The Partners at Finley & Figg - all two of them - often refer to themselves as "a boutique law firm." "Boutique," as in chic, selective and prosperous. They are, of course, none of these things. What they are is a two-bit operation always in search of their big break, ambulance chasers who've been in the trenches much too long making much too little. Their specialties, so to speak, are quickie divorces and DUIs, with the occasional jackpot of an actual car wreck thrown in. After twenty plus years together Oscar Finley and Wally Figg bicker like an old married couple, but somehow continue to scratch out a half-decent living from their seedy offices in southwest Chicago.
And then change comes their way. More accurately, it stumbles in. David Zinc, a young but already burned-out attorney, walks out of his fast-track career at a fancy downtown firm, goes on a serious bender and finds himself literally at the doorstep of our "boutique firm". Once David sobers up and comes to grips with the fact that he's suddenly unemployed, any job - even one with Finley & Figg - looks OK to him.
With their new junior partner on board, F&F are ready to tackle a really big case, a case that could make them rich without requiring them to actually practice much law. An extremely popular drug, Krayoxx , the no. 1 cholesterol reducer for the dangerously overweight, produced by Varrick Labs, a giant pharmaceutical company with annual sales of $25 billion, has recently come under fire as several patients taking it have suffered heart attacks. Wally smells money.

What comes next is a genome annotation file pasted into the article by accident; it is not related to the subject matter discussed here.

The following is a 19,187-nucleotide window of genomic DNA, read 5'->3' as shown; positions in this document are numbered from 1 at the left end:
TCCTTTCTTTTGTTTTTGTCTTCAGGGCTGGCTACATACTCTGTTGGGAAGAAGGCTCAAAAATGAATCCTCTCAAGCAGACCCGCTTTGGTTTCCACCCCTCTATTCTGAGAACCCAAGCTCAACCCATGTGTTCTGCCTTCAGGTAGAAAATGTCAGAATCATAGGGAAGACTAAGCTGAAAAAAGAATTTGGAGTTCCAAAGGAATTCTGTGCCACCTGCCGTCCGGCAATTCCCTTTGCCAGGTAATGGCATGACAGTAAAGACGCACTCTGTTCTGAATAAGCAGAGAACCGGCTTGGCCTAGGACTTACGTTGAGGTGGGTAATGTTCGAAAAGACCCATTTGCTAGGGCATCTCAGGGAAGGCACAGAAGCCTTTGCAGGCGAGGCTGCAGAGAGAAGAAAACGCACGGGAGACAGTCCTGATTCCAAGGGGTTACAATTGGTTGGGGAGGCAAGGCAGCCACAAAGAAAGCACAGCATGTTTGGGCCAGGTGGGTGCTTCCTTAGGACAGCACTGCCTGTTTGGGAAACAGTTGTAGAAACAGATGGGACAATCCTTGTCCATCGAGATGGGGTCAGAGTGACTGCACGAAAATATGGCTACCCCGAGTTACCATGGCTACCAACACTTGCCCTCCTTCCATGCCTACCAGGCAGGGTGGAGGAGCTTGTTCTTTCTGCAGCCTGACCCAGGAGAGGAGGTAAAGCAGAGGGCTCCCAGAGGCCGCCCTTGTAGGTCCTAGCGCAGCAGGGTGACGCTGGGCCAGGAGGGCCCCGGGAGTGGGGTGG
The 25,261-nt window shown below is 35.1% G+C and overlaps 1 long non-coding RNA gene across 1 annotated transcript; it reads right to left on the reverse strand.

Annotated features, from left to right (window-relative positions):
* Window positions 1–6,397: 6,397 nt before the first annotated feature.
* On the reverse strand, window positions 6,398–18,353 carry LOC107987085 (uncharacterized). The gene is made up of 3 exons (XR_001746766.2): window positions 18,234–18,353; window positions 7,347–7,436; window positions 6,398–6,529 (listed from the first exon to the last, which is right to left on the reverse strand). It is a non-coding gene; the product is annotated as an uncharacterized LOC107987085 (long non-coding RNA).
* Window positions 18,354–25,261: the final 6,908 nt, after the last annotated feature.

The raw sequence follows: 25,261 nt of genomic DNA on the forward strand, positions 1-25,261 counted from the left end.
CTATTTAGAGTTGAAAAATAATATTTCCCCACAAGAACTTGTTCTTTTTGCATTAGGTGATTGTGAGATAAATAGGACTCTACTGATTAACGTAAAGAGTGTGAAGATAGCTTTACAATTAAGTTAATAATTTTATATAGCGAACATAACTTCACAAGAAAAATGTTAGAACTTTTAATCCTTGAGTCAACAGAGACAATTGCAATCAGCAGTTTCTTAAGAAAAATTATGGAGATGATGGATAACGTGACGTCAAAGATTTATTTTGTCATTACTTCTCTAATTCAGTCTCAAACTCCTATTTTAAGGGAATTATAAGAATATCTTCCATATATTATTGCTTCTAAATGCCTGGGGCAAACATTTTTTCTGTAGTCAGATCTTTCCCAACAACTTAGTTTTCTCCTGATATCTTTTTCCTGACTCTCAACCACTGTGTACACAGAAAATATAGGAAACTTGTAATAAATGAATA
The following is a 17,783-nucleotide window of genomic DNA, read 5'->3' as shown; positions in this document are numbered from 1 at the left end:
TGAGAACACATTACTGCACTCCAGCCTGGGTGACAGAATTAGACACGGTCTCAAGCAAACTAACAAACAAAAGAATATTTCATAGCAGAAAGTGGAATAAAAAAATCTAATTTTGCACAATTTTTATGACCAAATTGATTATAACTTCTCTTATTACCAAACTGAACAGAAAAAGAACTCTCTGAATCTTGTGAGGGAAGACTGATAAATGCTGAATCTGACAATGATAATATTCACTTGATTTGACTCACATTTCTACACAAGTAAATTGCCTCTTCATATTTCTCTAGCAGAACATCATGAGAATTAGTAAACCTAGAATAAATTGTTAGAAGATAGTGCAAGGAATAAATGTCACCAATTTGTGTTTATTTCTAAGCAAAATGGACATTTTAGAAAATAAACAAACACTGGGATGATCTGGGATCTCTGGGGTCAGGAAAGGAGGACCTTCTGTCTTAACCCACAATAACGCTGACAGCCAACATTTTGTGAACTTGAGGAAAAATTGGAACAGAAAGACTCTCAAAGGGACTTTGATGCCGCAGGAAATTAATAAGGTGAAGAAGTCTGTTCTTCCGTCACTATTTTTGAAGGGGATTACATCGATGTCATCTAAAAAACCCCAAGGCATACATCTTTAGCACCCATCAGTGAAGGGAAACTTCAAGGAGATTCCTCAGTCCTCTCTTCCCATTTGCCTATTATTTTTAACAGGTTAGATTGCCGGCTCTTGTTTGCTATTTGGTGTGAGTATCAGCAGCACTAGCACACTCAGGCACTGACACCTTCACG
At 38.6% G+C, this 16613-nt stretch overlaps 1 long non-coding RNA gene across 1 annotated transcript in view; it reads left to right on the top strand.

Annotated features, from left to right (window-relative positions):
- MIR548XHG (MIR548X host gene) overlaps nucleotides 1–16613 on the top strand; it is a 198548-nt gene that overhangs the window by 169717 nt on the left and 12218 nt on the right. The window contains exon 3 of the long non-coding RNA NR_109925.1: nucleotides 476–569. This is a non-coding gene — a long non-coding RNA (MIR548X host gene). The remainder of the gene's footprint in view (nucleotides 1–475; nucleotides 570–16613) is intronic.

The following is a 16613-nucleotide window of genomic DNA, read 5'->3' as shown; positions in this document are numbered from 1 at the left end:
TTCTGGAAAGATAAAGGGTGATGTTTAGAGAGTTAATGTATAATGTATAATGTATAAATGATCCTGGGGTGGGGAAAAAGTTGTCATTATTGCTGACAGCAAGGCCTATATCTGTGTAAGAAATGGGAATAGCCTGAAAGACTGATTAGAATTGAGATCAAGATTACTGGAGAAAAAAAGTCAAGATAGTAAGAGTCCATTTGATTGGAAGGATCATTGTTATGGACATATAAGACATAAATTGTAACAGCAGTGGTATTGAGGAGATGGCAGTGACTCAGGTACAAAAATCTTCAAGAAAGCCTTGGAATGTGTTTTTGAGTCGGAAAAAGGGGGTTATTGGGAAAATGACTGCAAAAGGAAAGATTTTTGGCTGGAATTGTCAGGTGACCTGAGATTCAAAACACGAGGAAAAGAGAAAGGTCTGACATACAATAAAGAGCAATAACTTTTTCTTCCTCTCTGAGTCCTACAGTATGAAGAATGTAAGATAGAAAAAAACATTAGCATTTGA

A little online research confirms Wally's suspicions - a huge plaintiff's firm in Florida is putting together a class action suit against Varrick. All Finley & Figg have to do is find a handful of people who had a heart attack while taking Krayoxx, convince them to become clients, join the class action, and ride along to fame and fortune. With any luck, they won't even have to enter a courtroom!
It almost seems too good to be true.
And it is.